E61: A Cinema of Hopelessness (w/ Dr. Kendall R. Phillips)


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Look upon these films, ye mighty, and despair!

In this episode, we’re thrilled to welcome back Dr. Kendall R. Phillips, Professor of Communication and Rhetorical Studies at Syracuse University - this time, to discuss his hot-off-the-presses book, A Cinema of Hopelessness: The Rhetoric of Rage in 21st Century Popular Culture. In it, Kendall examines how some of the most emotionally-charged moments of 21st century U.S. public memory - from 9/11 to Occupy Wall Street to the presidential election of Donald Trump - have resonated in the biggest box office hits of popular cinema.

Within each of these conjunctures of hit movies and widely-felt cultural sentiments, Kendall incisively traces a common theme: “the rhetoric of refusal,” in which characters shout “no!” in the face of the powerful and seek societal destruction rather than reform. We discuss some of the topics and films covered in the book, from the influence of the Occupy movement on films like Snowpiercer, Cabin in the Woods, and The Purge, to Kendall’s unique reading of 2017’s Joker as a musical, to the themes of betrayal, loss, and nostalgic longing that have permeated both the Marvel Cinematic Universe and post-2016 U.S. national politics. We conclude with some thoughts on the collective, affective power of “movie magic,” as well as how nostalgia might be productively re:imagined to move our political culture forward.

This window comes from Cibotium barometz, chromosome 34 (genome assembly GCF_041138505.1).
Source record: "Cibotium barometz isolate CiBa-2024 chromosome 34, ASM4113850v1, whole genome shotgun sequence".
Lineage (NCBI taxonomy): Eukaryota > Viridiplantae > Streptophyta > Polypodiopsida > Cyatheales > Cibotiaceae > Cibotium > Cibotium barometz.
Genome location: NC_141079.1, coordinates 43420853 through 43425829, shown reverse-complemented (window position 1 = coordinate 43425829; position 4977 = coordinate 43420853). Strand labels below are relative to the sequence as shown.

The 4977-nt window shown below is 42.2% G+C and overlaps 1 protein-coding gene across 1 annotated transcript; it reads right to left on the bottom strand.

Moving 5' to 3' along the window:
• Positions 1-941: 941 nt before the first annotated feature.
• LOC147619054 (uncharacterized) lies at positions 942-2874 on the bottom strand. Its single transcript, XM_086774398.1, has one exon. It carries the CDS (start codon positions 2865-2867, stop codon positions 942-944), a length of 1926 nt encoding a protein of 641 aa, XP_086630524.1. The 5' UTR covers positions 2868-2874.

Works and Concepts Referenced in this Episode

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rhetoric. In K. R. Phillips (ed.), Framing Public Memory (Tuscaloosa, AL: University of Alabama Press): pp. 212–247.

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Spinoza, B. (2009). The Ethics (R.H.M. Elwes, Trans.). Project Gutenberg. Retrieved from: https://www.gutenberg.org/files/3800/3800-h/3800-h.htm (Original work published 1677).

Villadsen, L. (2017). “Bartleby the Scrivener”: Affect, agency, and the rhetorical trickster.” Presented at Rhetoric Society of Europe conference, Norwich, UK.

Williams, C. (2007). Thinking the political in the wake of Spinoza: Power, affect and imagination in the ethics. Contemporary Political Theory, 6(3), 349-369.

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